- Nov 22, 2003
Note that while they do recognize the increase at 9/11 and War in Iraq, they still have to credit it to commercial reasons! :rotflmao: :rotflmao:
It's Agence France Presse via Yahoo!
It's Agence France Presse via Yahoo!
US 'flag epidemic' reaches peak on Fourth of July
by Chantal ValeryTue Jul 4, 1:16 PM ET
It's a true epidemic: the red, white and blue, stars-and-stripes banners are everywhere in the United States - on house facades, front lawns, cars and clothes.
Hitting an high point on the July 4 US Independence Day holiday, it is a genuine phenomenon of American national pride that, inevitably, gets a good but also sometimes unwanted boost from commercial exploitation.
"It's a little strange, this obsession of the flag," French author Bernard-Henri Levy wrote after traveling across the country.
"Everywhere, in every form, flapping in the wind or on stickers, an epidemic of flags that has spread throughout the city," Levy wrote in "American Vertigo" of the riot of banners he saw.
"Old Glory," as the US flag is affectionately called, can be seen in abundance through the year in the American heartland and the South, and to a lesser extent in cities like New York and Los Angeles.
Patriotic flag-waving strengthened in the aftermath of the September 11, 2001 terrorist attacks, and increased even more with the beginning of the war in Iraq as a testament of support for President George W. Bush.
But the phenomenon hits its peak each year around the Fourth of July, when it becomes the focus of intense advertising and commercial promotions.
At shopping malls, big and small national banners show up on jeans, baseball caps, dinner plates and swimsuits. The Stars and Stripes decorate everything -- from tattoos and fingernails to huge cakes.
The flag also pops up on lawns and balconies, sometimes to the ire of local residents. In the Washington suburbs of Bethesda and Chevy Chase, real estate agencies stick plastic signs adorned with the flag next to people's front porches and stuff mailboxes with flag-adorned advertising materials.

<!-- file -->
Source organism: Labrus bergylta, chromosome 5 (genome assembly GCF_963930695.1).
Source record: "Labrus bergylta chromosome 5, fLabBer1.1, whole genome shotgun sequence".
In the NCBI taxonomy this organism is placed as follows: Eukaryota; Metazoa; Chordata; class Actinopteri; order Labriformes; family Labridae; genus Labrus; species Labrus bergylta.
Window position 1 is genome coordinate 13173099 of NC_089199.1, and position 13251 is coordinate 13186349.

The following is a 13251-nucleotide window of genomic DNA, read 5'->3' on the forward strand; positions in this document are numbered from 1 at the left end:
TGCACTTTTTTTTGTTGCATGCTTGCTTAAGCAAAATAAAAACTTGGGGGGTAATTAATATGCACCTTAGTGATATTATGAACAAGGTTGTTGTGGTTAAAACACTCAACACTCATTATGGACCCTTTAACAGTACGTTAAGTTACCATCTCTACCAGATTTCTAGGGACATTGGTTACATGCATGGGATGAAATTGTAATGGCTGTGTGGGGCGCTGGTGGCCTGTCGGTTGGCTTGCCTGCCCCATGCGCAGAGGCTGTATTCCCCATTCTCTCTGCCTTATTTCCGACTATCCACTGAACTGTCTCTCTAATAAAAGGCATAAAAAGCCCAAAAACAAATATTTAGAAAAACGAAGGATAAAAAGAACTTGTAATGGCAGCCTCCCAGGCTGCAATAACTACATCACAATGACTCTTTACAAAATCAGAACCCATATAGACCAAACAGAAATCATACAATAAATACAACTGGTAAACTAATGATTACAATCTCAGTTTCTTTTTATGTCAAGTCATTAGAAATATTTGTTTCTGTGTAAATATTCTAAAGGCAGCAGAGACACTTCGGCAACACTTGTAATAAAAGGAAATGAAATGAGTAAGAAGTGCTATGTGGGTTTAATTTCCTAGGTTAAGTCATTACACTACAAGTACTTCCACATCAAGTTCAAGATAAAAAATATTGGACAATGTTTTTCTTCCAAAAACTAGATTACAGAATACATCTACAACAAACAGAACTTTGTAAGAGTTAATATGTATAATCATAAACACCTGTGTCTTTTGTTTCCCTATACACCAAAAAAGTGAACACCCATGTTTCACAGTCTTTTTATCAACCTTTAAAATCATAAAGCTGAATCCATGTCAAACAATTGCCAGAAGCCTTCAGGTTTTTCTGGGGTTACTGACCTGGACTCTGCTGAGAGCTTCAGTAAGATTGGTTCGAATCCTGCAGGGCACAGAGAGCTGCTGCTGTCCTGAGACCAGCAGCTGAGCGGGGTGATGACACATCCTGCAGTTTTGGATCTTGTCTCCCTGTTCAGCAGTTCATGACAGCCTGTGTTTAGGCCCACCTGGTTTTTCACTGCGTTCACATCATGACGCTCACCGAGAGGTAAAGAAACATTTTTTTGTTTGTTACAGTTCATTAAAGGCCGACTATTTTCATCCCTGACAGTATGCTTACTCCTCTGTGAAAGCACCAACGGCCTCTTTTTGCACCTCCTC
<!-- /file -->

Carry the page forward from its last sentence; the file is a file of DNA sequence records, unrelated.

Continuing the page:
Such tactics have sparked controversy in Maplewood, a Bethesda neighborhood, where some 20,000 such flags have been distributed under the so-called "flag project" over the past 15 years.
"They send fliers so people think how patriotic they are," Mary Rainey complained to AFP. "Our flag doesn't deserve that. It's extremely inappropriate. The flags are in the gutter, yesterday my car rode over one, so did the car behind me."
"If they don't like it, put in the trash. We don't force anybody," retorted Jane Fairweather, a real estate agent who participates in the project. "It's only a good-will gesture... Just a celebration of America," she said.
But like other residents of Maplewood, Rainey, who advertises her own patriotism on her home's facade "365 days out of 365 days" of the year, complains the flag is being left on properties in violation of rules.
An official federal government code sets very specific rules on how the US flag should be handled. The national banner cannot be thrown on the ground, hung upside down, torn or allowed to become dirty.
It must be illuminated in nighttime and, the code says, cannot be used as a prop for advertising activities.
However, there is no sanction for violating these rules. The Supreme Court ruled in 1989 that freedom of expression guaranteed by the US constitution includes the right to burn the flag, an act frequently observed during protests against the Vietnam War.
Last week, the US Senate barely rejected a proposed constitutional amendment that could have led to criminal penalties for desecrating of the flag.
"I doubt very much that it is the end of the story," said William Galston, an analyst with the Brookings Institution.
"Global public opinion surveys regularly put Americans at the top of the patriotism index," Galston told AFP. "The US flag is the visible symbol of that strong sentiment... Even our national anthem is about the flag."